In his spare time (!), Kuroghlian works with national education organizations, cancer and diabetes groups, the Westport Library and United Church of Christ.

Nearly 10 years after “retiring,” Dr. K. shows no signs of slowing down.

Why should he? He’s continuing the work he loves: Showing teenagers how to make their mark on the world, by doing it himself.

Dr. K.



22 responses to “Remembering Gerry Kuroghlian

  1. Werner Liepolt

    Revered colleague, mentor to countless, educator nonpareil… so good to have known you so long, so sad to see you go

  2. Vanessa Bradford

    He was always Mr.Kuroghlian to us students at Staples and a most exceptional teacher!

  3. OUSTANDING, CARING MAN AND EDUCATOR. One of the best people I’ve ever known. This is wrenching news.

  4. With Dr K we were never wrong, we just had to prove to him that we were right. I realized later in life that he was the first person who taught me critical thinking. I valuable life lesson. He was a great one in a department with other legendary Staples teachers like Karl Decker. We had no idea how lucky we were.

  5. I was honored to call you friend; may your memory be a blessing.

  6. A lovely tribute to a very special man who made a difference in so many lives. My heart goes out to Ellen, his family and huge circle of friends. May his memory be for a blessing.

  7. Incredible the way Dr. K was able to bring his passion for teaching and his commitment to his students to school each and every day through his long career. He was provocative, spirited and had a huge heart. I’m thankful for having known him.

  8. Staples English class 1991, while learning about Shakespeare, a few of us who sat first row agreed that over the course of the 60 (?) minute class we’d gradually move all of our desks closer to him (his desk was in the middle of U-shaped concentric circles around him if I recall correctly) and see if he’d realize. About 59 mins in, he finally realizes when we’re about a foot away. He didn’t get mad, he reacted with glee that we’d pull that trick on him. I think he also knew how much we liked him. Was a fun high school memory, and only made us like him more. RIP.

  9. Oh, Dr. K. Peace.

  10. Rabbi Cantor Shirah ( Lipson) Sklar

    A brilliant educator and wonderful human being. I was so fortunate to have been his student. His memory will always be a blessing in my life.

  11. What a nice, nice man. My kids loved him. My heart felt condolences to his family.

  12. What an amazing man, and he will be missed. His passion was infectious, and he was able to do something few can do: help teenagers understand Shakespeare. His enthusiasm for shaping your life would extend beyond graduation, and he was always there if you wanted to talk.

    RIP, Dr. K. You’ll be sorely missed.

  13. Dr. K was one of the teacher I will always remember. He pushed me hard and taught me way more than just Shakespeare. He was a very special man. In my senior year yearbook he wrote this very personal take on a Shakespeare line “The GOOD that men do does live after them.” Amen, Dr. K

  14. The motto of my high school in Michigan was “Enter to learn, go forth to serve.” I can’t think of a more worthy embodiment of that mission than Gerry.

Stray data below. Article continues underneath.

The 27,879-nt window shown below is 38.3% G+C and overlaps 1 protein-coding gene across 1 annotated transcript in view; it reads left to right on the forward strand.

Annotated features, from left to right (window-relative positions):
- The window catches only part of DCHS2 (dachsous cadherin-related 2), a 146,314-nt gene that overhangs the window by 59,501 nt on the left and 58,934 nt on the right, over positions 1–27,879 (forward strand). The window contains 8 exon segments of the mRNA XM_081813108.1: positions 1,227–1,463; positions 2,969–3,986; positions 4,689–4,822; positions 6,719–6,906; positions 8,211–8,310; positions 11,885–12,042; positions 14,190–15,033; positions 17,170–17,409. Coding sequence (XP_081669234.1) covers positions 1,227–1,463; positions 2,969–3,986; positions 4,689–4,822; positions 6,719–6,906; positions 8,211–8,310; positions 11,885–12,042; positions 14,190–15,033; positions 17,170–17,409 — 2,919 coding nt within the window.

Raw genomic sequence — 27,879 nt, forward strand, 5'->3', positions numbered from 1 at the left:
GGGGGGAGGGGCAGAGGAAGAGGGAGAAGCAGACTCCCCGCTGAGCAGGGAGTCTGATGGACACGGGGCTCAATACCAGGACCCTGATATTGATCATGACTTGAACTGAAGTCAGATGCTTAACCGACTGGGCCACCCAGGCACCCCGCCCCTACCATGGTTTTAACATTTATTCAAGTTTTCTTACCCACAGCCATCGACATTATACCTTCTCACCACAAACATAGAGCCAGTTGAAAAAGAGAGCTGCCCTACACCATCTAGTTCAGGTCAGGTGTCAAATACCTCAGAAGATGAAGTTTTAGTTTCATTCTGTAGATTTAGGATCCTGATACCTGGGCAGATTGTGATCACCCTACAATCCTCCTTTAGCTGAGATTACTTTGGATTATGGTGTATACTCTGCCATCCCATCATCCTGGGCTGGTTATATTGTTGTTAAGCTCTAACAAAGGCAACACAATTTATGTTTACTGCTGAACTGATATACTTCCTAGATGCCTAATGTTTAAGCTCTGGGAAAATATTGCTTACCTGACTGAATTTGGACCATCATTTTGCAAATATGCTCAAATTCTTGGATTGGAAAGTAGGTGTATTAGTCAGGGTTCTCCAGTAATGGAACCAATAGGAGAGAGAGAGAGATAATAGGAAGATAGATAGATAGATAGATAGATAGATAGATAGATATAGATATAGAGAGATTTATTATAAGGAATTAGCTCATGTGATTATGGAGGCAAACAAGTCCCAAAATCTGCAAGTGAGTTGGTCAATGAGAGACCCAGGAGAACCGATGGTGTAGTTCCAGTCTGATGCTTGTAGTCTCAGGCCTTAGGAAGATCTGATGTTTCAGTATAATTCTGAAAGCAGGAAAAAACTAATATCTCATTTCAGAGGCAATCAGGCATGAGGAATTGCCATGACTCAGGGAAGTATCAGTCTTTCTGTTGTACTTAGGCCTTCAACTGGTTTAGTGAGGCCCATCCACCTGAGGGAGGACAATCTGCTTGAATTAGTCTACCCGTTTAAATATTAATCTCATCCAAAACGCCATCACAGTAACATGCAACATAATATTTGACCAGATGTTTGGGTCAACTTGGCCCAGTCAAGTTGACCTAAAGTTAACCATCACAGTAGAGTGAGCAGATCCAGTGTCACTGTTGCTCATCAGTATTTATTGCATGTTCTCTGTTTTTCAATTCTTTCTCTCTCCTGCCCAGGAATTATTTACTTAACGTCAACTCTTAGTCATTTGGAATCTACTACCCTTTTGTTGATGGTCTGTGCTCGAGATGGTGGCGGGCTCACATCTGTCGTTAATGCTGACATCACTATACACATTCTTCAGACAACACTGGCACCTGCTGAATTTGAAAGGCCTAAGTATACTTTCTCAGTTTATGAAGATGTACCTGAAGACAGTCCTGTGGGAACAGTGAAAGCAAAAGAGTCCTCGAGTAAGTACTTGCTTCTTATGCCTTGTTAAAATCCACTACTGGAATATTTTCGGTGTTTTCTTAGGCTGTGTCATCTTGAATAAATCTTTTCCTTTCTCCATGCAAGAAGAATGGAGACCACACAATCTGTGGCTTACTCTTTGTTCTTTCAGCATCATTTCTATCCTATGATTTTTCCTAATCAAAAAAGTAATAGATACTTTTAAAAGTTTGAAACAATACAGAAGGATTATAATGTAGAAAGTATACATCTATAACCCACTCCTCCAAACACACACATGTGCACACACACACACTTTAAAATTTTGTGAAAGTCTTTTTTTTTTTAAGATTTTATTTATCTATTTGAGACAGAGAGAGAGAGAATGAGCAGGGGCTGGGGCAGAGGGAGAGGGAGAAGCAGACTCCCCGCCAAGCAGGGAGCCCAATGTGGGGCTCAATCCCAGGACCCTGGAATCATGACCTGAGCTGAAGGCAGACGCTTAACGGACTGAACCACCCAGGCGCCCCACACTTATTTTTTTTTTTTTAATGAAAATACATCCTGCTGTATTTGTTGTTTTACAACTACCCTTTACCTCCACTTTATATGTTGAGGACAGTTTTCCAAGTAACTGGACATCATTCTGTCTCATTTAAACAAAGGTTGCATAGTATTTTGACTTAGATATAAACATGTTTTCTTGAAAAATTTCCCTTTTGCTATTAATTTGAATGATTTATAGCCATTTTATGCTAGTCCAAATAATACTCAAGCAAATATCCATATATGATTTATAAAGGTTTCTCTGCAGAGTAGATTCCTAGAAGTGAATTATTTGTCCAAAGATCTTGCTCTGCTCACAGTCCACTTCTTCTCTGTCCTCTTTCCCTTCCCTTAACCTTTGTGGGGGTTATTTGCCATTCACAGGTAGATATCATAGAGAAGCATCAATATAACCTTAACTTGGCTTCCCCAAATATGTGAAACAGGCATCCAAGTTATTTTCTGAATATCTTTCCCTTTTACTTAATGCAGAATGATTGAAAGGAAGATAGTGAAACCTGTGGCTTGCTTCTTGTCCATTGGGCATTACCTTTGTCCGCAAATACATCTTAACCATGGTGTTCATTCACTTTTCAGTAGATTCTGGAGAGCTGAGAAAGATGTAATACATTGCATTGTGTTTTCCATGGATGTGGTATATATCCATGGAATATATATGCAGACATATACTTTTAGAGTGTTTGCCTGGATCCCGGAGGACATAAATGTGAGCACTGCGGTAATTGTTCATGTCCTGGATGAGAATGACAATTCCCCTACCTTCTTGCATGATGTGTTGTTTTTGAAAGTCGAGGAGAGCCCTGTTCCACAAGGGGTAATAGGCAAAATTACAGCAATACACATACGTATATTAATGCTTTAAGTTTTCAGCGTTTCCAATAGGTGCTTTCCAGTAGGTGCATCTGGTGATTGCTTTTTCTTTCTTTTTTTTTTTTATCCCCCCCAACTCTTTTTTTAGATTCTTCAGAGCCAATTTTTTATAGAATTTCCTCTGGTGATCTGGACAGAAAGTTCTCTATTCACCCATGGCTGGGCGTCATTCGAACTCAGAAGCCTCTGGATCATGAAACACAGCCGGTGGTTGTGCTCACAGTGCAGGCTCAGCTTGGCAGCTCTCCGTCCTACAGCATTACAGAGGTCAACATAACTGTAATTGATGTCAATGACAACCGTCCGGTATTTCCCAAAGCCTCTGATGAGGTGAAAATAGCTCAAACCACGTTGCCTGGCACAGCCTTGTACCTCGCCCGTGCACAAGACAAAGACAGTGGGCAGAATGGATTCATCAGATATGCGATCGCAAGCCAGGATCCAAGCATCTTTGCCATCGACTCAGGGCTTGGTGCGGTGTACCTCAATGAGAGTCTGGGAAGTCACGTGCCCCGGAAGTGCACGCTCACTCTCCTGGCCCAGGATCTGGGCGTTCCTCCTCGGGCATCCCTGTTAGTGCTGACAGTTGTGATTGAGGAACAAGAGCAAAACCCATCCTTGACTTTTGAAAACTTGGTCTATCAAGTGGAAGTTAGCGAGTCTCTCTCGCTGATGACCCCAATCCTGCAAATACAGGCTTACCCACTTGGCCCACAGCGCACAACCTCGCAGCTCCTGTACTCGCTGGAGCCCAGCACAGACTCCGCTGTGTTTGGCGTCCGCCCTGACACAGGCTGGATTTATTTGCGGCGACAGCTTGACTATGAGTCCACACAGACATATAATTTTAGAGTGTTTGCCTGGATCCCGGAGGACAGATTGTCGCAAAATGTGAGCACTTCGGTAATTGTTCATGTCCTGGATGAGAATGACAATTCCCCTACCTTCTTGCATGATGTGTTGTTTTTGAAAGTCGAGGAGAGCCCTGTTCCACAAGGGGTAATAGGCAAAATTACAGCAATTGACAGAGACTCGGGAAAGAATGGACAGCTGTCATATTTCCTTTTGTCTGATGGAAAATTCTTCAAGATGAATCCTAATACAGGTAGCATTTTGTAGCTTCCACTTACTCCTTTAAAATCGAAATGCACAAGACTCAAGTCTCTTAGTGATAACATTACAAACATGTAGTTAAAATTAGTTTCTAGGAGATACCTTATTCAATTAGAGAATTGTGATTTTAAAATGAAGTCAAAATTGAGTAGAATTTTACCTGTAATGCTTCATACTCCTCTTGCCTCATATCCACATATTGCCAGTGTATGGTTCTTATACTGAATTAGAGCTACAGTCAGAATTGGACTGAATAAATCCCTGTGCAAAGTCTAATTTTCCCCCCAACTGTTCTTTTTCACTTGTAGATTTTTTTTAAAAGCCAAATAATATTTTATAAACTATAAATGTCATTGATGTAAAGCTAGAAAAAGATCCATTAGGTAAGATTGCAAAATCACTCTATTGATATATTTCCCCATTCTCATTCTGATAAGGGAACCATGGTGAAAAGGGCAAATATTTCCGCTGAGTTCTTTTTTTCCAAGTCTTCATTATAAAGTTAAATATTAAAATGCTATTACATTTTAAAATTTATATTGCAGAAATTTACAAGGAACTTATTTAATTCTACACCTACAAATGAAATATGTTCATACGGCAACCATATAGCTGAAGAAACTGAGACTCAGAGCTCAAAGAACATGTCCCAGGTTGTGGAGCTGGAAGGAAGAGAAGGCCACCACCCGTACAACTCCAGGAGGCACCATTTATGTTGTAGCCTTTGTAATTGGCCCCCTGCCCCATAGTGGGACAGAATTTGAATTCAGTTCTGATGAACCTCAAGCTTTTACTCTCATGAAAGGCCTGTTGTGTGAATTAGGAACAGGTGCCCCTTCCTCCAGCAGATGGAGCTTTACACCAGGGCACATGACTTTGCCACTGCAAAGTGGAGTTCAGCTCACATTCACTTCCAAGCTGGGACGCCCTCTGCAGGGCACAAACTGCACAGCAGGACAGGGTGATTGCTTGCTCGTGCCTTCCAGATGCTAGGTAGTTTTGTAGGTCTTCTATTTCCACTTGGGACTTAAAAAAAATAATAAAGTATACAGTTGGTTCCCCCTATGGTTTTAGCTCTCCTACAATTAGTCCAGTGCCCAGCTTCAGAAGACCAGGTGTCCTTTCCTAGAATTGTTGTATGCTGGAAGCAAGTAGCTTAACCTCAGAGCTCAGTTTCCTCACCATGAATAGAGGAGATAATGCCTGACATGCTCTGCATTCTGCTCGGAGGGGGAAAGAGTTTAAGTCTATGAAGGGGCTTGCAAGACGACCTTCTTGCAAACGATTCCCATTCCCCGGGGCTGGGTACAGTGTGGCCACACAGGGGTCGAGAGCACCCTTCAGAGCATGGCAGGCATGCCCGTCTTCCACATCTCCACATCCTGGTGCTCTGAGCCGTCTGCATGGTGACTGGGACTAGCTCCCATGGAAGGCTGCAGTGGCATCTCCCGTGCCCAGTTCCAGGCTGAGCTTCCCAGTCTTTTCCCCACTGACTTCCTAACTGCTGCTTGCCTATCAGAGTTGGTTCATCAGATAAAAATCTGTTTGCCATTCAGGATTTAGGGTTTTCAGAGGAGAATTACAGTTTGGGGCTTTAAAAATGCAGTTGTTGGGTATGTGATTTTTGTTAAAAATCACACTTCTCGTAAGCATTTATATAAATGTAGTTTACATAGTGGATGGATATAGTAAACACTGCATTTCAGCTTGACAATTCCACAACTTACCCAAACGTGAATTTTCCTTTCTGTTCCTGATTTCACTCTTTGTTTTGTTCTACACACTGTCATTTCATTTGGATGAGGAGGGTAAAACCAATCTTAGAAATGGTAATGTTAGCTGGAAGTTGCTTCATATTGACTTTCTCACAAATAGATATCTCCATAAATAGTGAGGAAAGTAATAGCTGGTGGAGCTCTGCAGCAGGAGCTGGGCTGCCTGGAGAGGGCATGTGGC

15. Andrew Colabella

    His classes changed your life. Taught you to write and see things differently. All comments and thoughts were accepted. He would get so excited as each comment was presented and we got closer to the answer. Taught people to accept others for being different but to learn from them.

    Tough grader, but extremely fair. I’ll miss him.

  16. He encouraged me greatly as a senior in 1970, supporting me in independent study that had an output in poetry, original music and photography. Looking back at it, I guess the idea was flaky, but he encouraged creativity. It was a highlight of my Staples career and gave me confidence to pursue a career in writing. Thank you, Dr K!

  17. Judd Wasserman

    Dr K taught me something important unrelated to the Shakespeare class I took from him. He pulled me aside one day truly concerned with my mental state of being. He knew I was having problems and he knew what they were. He said to me “wait twenty minutes when you’re upset to cool down before talking to someone you’re upset with.” It was a valuable lesson. Thank you Dr K for taking the time to pay attention to people, regardless of how terribly they were doing in your class.

  18. Justin Polayes

    Simply put, he was a great man!! Fair winds Dr K.

  19. “Gerry the K,” as he was known in our family, was an adored family friend, an admired teacher and a cherished colleague of our mother’s. He was a gifted educator with an enormous heart and a special capacity to connect to others in a way that changed lives. We were so lucky to know him – he will be sorely missed. I will never forget that smile. Ellen, our hearts are with you.
    Dan, I want to thank you for helping those of us who grew up in Westport (and consider ourselves to be “Westporters” regardless of where we live) stay informed and connected. Mostly, thank you for honoring the remarkable people who have touched and shaped our lives.

  20. A Prince of a man, a great educator, and a fierce advocate for every student including those with special needs

  21. Dan, what a beautiful tribute to this remarkable man…an esteemed colleague, a passionate educator, a mentor and a friend. He singlehandedly worked to repair our world—one student, one colleague, one friend at a time.
    My heartfelt condolences to Ellen, to his family, his students and to all who were fortunate enough to know him. His memory will forever be a blessing.

  22. Claire Bangser

    I remember Dr K fondly. He was the kind of teacher that could push you to work harder without ever making you question his belief in your abilities. He brought “myth and bible” to life for me. Thanks for this beautiful tribute, Dan.